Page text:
Good Morning, Everyone. Thanks for stopping by for a quick cup of coffee.
It is Christmas time. I have pods of espresso and am not afraid to indulge. I intend to offer espresso as an after-dinner treat with dessert, but now that they wait in the pantry, resisting is impossible. This coffee share will have to be quick.
If we were having coffee, I would tell you that I am on a ten-day holiday break from Kindergarten. It was a stressful but festive week.
I have a big Family Christmas Party Saturday afternoon with extended family. This tradition began with my grandma and evolved, as most traditions do, to accommodate life’s changes.
Grandma loved Christmas. She insisted that EVERYONE came to her house to celebrate on Christmas Eve and Day. It was not so much the decorating, shopping, and cooking that she fussed over. She simply wanted EVERYONE together. We had always been an amiable crew. I do not remember a harsh word or slammed door during any of the family gatherings.
In the “old days,” my family piled into the station wagon and drove from Long Island to Brooklyn to stay with Grandma in her flat. Cousins, aunts, and uncles arrived for day trips. We filled that little five-room flat with laughter, food, and play.
When Grandma moved out to the suburbs of Long Island, her house burst with EVERYONE she loved for the holidays. All too soon, her grandchildren were getting married and having kids of their own. Her cozy house could not hold the explosion. We arranged to rent a firehouse or church hall, with kitchen privileges, to have our Christmas parties. Eventually, we no longer party on Christmas Day. There are too many extended families to coordinate, and traffic is horrific. A December date close to Christmas is scheduled.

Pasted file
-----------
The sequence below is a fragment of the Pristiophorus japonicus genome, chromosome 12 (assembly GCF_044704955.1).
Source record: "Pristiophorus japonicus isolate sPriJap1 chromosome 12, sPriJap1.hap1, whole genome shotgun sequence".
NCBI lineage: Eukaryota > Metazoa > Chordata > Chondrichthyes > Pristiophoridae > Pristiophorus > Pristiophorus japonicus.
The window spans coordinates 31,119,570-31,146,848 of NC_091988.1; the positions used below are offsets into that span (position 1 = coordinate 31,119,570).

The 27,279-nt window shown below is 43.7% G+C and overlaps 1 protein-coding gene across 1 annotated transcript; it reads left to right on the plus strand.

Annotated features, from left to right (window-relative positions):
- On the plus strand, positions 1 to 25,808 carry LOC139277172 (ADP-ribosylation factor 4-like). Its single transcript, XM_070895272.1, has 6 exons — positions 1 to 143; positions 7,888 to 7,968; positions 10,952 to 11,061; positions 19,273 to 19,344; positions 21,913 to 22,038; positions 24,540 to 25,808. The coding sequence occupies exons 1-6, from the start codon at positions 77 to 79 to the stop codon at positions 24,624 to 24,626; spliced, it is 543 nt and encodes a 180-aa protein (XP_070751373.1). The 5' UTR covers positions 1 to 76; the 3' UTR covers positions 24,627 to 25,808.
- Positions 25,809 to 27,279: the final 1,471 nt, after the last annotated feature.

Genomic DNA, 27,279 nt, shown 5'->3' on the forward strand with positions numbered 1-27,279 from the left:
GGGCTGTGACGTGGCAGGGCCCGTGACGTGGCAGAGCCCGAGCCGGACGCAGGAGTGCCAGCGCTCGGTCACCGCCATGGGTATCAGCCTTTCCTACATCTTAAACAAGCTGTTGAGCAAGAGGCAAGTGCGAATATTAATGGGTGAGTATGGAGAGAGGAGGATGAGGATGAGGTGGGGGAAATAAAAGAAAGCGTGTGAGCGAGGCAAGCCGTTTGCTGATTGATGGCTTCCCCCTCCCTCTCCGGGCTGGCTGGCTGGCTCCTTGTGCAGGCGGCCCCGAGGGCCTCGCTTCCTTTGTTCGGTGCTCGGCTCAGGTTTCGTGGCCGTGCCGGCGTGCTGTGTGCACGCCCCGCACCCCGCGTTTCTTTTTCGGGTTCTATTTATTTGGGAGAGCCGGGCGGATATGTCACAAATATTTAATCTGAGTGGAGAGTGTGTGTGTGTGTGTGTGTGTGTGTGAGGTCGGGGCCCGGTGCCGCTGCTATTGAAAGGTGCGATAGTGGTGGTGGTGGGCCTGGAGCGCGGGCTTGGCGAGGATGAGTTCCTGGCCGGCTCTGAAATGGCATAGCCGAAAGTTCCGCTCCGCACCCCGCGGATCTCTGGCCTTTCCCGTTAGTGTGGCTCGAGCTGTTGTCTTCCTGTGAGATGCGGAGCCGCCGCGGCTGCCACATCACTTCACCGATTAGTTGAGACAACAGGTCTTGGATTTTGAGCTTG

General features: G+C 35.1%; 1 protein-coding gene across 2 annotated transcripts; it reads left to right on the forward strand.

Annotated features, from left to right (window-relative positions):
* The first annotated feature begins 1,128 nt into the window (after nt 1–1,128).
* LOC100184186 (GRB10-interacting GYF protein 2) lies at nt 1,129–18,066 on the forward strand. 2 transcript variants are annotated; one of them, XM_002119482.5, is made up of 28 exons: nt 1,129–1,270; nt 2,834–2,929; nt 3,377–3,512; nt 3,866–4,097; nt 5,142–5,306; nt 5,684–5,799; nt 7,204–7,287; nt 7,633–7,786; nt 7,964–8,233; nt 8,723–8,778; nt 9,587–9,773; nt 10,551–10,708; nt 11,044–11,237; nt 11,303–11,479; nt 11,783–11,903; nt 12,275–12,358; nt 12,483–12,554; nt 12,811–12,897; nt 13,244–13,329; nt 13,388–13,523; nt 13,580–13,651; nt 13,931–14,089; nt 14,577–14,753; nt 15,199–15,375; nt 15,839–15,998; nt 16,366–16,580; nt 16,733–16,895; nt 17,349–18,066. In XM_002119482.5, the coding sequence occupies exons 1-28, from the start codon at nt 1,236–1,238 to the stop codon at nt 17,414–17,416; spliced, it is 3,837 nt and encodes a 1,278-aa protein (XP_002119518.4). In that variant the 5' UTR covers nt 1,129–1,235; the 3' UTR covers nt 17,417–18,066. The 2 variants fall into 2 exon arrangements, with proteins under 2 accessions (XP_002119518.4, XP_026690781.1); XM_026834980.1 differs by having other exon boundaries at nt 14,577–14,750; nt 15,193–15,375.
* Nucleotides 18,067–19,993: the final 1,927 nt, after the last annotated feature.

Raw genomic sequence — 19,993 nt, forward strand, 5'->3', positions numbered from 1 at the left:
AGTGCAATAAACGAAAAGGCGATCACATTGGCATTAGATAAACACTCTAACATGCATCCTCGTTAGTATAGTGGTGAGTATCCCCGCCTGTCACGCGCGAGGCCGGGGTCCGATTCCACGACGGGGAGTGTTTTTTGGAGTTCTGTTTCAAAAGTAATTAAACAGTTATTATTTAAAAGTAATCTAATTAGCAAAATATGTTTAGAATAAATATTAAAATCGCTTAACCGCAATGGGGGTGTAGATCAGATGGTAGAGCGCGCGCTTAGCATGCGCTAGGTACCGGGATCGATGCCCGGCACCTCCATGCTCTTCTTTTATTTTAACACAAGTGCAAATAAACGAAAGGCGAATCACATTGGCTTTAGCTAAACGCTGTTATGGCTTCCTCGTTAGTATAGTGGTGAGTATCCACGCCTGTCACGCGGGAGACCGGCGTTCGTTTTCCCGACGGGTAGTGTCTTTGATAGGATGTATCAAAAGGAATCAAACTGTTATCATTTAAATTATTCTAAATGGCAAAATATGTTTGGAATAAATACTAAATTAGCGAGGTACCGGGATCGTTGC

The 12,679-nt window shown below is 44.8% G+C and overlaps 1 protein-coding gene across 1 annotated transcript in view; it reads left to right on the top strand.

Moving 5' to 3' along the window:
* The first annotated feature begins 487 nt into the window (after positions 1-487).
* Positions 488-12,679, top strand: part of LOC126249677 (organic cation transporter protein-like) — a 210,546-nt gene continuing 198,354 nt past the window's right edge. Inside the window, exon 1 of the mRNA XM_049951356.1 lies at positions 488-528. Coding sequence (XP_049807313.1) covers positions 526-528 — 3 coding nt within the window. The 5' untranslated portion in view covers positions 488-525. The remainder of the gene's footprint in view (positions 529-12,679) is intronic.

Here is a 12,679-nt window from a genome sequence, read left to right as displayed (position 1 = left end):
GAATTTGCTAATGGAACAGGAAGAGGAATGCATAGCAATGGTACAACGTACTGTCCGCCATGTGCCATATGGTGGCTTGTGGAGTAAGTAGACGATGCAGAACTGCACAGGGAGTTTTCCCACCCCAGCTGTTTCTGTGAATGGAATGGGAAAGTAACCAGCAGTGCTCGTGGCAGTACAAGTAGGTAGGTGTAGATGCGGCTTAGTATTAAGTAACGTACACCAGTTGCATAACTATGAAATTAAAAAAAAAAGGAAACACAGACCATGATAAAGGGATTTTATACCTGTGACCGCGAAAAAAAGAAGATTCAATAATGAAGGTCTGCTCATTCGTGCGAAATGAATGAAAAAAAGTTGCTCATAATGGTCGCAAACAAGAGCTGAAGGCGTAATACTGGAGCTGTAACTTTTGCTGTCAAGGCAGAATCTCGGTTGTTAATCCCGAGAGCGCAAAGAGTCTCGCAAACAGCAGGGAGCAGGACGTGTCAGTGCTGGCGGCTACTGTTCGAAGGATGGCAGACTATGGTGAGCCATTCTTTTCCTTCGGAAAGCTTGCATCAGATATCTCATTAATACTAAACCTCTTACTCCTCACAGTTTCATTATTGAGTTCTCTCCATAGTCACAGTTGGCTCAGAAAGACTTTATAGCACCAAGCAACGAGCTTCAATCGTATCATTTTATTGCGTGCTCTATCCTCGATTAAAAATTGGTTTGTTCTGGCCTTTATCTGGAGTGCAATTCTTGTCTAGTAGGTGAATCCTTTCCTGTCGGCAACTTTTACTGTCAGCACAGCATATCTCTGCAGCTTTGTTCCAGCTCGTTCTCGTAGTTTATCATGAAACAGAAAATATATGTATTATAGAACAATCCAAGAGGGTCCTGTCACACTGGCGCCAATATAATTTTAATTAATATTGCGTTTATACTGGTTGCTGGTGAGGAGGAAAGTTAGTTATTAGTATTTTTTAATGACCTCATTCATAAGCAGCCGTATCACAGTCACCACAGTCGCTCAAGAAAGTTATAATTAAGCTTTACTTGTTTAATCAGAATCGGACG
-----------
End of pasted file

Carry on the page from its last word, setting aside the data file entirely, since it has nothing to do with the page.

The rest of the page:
As Grandma would expect, EVERYONE comes. It is always a group effort. Everyone brings a dish. The kids play tag, jump, and run. A craft table keeps little hands busy. Christmas carols and talents are performed. Santa arrives. We have been doing this for so long, my 30-something kids ask about it every year and make an effort to attend. Grandma and some favorite aunts and uncles are no longer with us. I like to believe they are pleased with this celebration and revel in the chaos.
So today is the day. The espresso has kicked in. I have some last minute grocery shopping to finish, baking, and I am sure something else before heading to the church hall to set up. My youngest daughter flew in from Oregon on Wednesday, my eldest will be here later this afternoon, and my middle daughter and son-in-law are driving from South Carolina with my grandkids. They should arrive in time to get hugged and kissed by EVERYONE.
Before signing off, I want to give a shout-out to Melissa of The Season and Served Blog. Her gingerbread and orange almond biscotti recipes are now in my once a year cookie baking repertoire.
Wishing all of you, My Everyone, a blessed holiday and fun-filled 2019.
Have a good week, Everyone. Make it great.
Antoinette Truglio Martin is the author of Hug Everyone You Know: A Year of Community, Courage, and Cancer. The memoir is a wimpy patient’s journey through her first year of breast cancer treatment.